This is actually a much more dramatic statement than it sounds. While the Federal Reserve has already told us that the median households is worth less now than it was in 1989 — that’s the household right in the middle — it turns out that everybody but the richest 10 percent of Americans are worst off. That includes the poor, the entire middle class, and even what we would consider much of the upper class.
It’s been a lost 25 years for the bottom 90 percent, but a lost 15 for the next 9 percent, too. That’s right: altogether, the bottom 99 percent are worth less today than they were in 1998.
But this isn’t a story about the top 1 percent running away from everybody else. It’s a story about the top 0.1 — scratch that, the top 0.01 percent — doing so. You can see that in the chart below, again based on data from Saez and Zucman, of each group’s share of US wealth. Indeed, since 1980, the top 0.01 percent’s piece of the wealth pie has increased by 8.6 percentage points, while the next 0.09 percent’s has done so by 5.4. The bottom 99 percent, meanwhile, have seen their wealth share fall an astonishing 18 percentage points.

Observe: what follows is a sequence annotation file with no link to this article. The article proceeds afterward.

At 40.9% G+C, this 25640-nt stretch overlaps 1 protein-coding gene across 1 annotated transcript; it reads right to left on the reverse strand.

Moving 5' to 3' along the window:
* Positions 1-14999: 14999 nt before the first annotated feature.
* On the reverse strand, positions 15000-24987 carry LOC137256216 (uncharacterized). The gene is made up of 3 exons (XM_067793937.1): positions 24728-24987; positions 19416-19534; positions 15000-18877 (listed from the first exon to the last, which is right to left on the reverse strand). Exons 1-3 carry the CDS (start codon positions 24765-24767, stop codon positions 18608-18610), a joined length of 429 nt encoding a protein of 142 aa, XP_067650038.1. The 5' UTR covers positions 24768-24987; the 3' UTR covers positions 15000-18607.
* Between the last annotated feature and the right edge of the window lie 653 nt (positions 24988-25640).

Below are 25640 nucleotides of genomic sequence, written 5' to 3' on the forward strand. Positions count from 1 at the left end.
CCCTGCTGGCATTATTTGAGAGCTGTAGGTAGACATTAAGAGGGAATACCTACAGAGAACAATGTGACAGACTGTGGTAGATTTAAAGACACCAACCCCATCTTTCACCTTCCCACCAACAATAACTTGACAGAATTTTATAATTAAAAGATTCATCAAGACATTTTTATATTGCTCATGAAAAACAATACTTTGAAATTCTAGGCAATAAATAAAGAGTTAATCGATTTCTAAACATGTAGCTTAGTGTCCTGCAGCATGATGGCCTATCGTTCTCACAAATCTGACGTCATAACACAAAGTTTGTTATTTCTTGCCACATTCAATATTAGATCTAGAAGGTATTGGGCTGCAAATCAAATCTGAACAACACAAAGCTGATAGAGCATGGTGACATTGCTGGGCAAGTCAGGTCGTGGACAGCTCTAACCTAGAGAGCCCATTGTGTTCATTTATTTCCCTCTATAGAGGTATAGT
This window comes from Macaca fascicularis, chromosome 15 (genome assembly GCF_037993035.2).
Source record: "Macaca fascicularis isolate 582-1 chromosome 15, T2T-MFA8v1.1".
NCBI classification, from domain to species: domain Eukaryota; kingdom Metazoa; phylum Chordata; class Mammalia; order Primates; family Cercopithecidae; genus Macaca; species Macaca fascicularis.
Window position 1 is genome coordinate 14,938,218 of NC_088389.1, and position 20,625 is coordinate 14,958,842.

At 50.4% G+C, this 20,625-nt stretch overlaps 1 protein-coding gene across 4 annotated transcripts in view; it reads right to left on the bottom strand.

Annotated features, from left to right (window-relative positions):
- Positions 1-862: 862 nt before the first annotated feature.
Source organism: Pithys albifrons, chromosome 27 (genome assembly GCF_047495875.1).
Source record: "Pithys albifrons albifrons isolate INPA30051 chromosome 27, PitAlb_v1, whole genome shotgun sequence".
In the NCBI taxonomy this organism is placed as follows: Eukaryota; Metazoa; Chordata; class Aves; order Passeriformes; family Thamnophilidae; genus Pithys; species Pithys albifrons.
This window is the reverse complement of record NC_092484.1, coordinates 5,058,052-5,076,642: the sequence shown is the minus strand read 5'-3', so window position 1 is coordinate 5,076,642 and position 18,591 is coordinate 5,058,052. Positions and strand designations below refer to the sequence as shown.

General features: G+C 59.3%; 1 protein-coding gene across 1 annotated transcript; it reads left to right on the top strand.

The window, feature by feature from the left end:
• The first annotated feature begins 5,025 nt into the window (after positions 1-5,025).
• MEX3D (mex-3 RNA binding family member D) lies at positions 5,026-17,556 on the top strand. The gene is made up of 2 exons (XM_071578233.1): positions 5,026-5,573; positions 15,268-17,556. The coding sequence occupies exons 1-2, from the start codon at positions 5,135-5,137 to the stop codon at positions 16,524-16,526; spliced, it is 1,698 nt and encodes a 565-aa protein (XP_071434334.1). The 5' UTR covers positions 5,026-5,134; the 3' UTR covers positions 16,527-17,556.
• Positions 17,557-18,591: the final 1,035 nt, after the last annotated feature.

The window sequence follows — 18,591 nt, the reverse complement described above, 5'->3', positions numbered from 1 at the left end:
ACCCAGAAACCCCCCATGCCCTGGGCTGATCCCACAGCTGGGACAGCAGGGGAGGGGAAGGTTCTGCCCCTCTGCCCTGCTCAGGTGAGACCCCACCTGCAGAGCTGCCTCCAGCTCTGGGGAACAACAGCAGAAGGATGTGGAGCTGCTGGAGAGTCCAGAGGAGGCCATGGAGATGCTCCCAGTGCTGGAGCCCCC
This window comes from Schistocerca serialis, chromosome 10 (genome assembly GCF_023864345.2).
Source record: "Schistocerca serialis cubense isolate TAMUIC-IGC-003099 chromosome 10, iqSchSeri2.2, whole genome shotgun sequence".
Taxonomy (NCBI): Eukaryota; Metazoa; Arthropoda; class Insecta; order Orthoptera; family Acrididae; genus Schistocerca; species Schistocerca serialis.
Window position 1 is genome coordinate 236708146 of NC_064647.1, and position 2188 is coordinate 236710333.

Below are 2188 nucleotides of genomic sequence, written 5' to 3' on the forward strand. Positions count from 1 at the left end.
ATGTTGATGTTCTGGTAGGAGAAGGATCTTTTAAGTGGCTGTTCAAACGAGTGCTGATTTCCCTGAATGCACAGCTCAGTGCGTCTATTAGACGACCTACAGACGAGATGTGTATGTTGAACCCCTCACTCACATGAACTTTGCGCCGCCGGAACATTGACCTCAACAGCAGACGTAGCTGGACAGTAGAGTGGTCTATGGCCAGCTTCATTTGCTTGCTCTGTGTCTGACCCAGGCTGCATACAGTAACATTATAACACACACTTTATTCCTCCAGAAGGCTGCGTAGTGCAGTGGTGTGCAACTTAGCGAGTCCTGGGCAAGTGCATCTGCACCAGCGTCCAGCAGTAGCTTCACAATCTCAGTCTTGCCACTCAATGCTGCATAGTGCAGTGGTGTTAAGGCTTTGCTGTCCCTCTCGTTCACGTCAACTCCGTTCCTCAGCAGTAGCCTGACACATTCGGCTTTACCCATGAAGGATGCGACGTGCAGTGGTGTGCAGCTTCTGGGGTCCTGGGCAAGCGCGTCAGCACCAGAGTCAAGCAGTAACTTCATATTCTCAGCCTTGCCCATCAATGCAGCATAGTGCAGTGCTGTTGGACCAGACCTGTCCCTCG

Forcing impoverished graduate students and adjunct faculty to travel to a random expensive city for 30 minute first round job interview is one of the least morally defensible parts of academia. Professional associations need to stop it.
[SL] Make sure to click through and read this as well. Even before the age of Skype this practice was absolutely indefensible; the application materials and perhaps a phone call are perfectly sufficient for a preliminary interview process. It’s just a bigger disgrace now.